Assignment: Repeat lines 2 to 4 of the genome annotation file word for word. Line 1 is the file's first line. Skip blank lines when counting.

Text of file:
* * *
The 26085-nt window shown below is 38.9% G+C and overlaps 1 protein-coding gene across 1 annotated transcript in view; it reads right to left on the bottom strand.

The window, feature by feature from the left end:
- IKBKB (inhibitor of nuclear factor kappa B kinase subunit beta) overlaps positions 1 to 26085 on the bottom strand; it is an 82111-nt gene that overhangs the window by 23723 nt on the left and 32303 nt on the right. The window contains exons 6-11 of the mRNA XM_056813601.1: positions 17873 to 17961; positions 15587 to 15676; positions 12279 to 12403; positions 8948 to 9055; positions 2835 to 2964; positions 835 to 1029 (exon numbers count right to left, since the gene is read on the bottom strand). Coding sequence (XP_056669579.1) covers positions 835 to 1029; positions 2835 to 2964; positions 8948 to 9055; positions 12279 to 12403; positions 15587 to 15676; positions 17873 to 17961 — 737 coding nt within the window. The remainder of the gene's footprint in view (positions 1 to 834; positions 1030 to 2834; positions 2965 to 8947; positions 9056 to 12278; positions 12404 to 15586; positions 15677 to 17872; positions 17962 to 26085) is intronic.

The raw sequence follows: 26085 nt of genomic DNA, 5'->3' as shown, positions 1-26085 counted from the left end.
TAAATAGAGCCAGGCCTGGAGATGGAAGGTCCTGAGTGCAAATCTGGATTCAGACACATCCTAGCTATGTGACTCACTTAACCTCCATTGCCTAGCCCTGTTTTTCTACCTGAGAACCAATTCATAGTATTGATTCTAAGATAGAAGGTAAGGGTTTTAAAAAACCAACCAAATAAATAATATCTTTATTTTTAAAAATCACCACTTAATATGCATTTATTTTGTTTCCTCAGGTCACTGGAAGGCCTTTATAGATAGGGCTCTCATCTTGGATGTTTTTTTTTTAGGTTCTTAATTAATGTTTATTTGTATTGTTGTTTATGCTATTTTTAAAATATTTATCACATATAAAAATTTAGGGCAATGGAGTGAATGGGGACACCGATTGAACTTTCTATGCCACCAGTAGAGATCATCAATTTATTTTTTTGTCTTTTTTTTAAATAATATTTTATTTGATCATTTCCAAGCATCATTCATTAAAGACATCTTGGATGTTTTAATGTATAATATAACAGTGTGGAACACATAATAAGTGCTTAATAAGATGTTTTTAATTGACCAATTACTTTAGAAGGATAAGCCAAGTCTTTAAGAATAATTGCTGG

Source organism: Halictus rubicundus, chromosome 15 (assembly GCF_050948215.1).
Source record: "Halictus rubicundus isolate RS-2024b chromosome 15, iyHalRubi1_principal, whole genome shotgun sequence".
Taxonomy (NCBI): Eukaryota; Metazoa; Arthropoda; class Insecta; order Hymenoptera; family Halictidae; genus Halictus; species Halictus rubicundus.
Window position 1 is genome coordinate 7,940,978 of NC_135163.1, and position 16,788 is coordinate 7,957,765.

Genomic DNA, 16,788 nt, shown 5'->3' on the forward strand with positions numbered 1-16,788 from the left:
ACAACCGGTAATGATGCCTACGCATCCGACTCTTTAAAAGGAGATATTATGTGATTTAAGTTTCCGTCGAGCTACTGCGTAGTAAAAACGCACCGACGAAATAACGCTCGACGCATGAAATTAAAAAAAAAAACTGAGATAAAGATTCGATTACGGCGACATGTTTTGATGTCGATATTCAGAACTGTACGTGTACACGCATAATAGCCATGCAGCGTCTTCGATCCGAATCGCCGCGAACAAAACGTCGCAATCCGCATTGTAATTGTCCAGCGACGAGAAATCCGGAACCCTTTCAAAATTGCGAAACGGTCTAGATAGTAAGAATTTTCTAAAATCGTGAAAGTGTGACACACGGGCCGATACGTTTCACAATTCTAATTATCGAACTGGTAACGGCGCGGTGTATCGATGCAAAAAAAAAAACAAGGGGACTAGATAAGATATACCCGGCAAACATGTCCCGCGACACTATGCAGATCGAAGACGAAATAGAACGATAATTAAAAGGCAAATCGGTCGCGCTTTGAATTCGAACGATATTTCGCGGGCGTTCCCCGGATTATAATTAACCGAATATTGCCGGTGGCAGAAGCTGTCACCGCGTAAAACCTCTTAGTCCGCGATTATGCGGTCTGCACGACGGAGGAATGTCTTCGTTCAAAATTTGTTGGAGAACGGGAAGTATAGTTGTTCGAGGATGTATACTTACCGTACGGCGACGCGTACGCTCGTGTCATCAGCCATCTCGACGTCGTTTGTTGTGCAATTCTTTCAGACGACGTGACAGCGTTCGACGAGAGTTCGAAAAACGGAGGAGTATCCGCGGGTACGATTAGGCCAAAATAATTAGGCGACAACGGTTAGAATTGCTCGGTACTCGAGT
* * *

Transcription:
The window, feature by feature from the left end:
- IKBKB (inhibitor of nuclear factor kappa B kinase subunit beta) overlaps positions 1 to 26085 on the bottom strand; it is an 82111-nt gene that overhangs the window by 23723 nt on the left and 32303 nt on the right. The window contains exons 6-11 of the mRNA XM_056813601.1: positions 17873 to 17961; positions 15587 to 15676; positions 12279 to 12403; positions 8948 to 9055; positions 2835 to 2964; positions 835 to 1029 (exon numbers count right to left, since the gene is read on the bottom strand). Coding sequence (XP_056669579.1) covers positions 835 to 1029; positions 2835 to 2964; positions 8948 to 9055; positions 12279 to 12403; positions 15587 to 15676; positions 17873 to 17961 — 737 coding nt within the window. The remainder of the gene's footprint in view (positions 1 to 834; positions 1030 to 2834; positions 2965 to 8947; positions 9056 to 12278; positions 12404 to 15586; positions 15677 to 17872; positions 17962 to 26085) is intronic.

The raw sequence follows: 26085 nt of genomic DNA, 5'->3' as shown, positions 1-26085 counted from the left end.